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Testing client side of RESTful services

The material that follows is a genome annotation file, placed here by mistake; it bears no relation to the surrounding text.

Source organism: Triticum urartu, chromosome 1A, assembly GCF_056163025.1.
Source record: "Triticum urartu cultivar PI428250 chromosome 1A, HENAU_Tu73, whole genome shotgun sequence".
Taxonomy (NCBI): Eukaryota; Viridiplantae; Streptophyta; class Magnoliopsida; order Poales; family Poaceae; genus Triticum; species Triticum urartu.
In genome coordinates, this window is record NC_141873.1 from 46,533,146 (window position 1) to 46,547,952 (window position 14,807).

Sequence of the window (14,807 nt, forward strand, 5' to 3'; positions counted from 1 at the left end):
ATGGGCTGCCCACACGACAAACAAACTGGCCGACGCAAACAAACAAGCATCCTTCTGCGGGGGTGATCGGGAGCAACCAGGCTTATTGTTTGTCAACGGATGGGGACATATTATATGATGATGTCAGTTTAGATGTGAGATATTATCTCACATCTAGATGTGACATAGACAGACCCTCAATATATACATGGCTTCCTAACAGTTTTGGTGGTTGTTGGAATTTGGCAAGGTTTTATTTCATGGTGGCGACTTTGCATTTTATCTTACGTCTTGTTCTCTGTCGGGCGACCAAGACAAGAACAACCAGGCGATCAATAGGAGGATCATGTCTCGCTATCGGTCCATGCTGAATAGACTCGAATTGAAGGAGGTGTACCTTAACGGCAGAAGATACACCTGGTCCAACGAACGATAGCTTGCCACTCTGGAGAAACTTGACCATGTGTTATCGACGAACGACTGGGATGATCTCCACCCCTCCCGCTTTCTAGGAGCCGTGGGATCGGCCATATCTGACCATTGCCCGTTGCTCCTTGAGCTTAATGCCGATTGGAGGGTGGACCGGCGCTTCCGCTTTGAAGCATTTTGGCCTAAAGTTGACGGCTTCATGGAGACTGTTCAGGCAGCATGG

Develop an application that uses RESTful web API may imply developing server and client side. Writing integration tests for server side can be as easy as using Arquillian to start up server and REST-assured to test that the services works as expected. The problem is how to test the client side. In this post we are going to see how to test the client side apart from using mocks. As a brief description, to test client part, what we need is a local server which can return recorded JSON responses. The rest-client-driver is a library which simulates a RESTful service. You can set expectations on the HTTP requests you want to receive during a test. So it is exactly what we need for our java client side. Note that this project is really helpful to write tests when we are developing RESTful web clients for connecting to services developed by third parties like Flickr Rest API, Jira Rest API, Github … First thing to do is adding rest-client-driver dependency: <dependency> <groupId>com.github.rest-driver<groupId> <artifactId>rest-client-driver<artifactId> <version>1.1.27<version> <scope>test<scope> <dependency>Next step we are going to create a very simple Jersey application which simply invokes a get method to required URI. public class GithubClient { private static final int HTTP_STATUS_CODE_OK = 200; private String githubBaseUri; public GithubClient(String githubBaseUri) { this.githubBaseUri = githubBaseUri; } public String invokeGetMethod(String resourceName) { Client client = Client.create(); WebResource webResource = client.resource(githubBaseUri+resourceName); ClientResponse response = webResource.type('applicationjson') .accept('applicationjson').get(ClientResponse.class); int statusCode = response.getStatus(); if(statusCode != HTTP_STATUS_CODE_OK) { throw new IllegalStateException('Error code '+statusCode); } return response.getEntity(String.class); } }And now we want to test that invokeGetMethod really gets the required resource. Let’s suppose that this method in production code will be responsible of getting all issues name from a project registered on github. Now we can start to write the test: @Rule public ClientDriverRule driver = new ClientDriverRule(); @Test public void issues_from_project_should_be_retrieved() { driver.addExpectation( onRequestTo('reposlordofthejarsnosqlunitissues'). withMethod(Method.GET), giveResponse(GET_RESPONSE)); GithubClient githubClient = new GithubClient(driver.getBaseUrl()); String issues = githubClient.invokeGetMethod('reposlordofthejarsnosqlunitissues'); assertThat(issues, is(GET_RESPONSE)); }We use ClientDriverRule @Rule annotation to add the client-driver to a test. And then using methods provided by RestClientDriver class, expectations are recorded. See how we are setting the base URL using driver.getBaseUrl()With rest-client-driver we can also record http status response using giveEmptyResponse method: @Test(expected=IllegalStateException.class) public void http_errors_should_throw_an_exception() { driver.addExpectation( onRequestTo('reposlordofthejarsnosqlunitissues') .withMethod(Method.GET), giveEmptyResponse().withStatus(401)); GithubClient githubClient = new GithubClient(driver.getBaseUrl()); githubClient.invokeGetMethod('reposlordofthejarsnosqlunitissues'); } And obviously we can record a put action: driver.addExpectation( onRequestTo('reposlordofthejarsnosqlunitissues'). .withMethod(Method.PUT).withBody(PUT_MESSAGE, 'applicationjson'), giveEmptyResponse().withStatus(204));Note that in this example, we are setting that our request should contain given message body to response a 204 status code. This is a very simple example, but keep in mind that also works with libraries like gson or jackson. Also rest-driver project comes with a module that can be used to assert server responses (like REST-assured project) but this topic will be addressed into another post. Reference: Testing client side of RESTful services from our JCG partner Alex Soto at the One Jar To Rule Them All blog....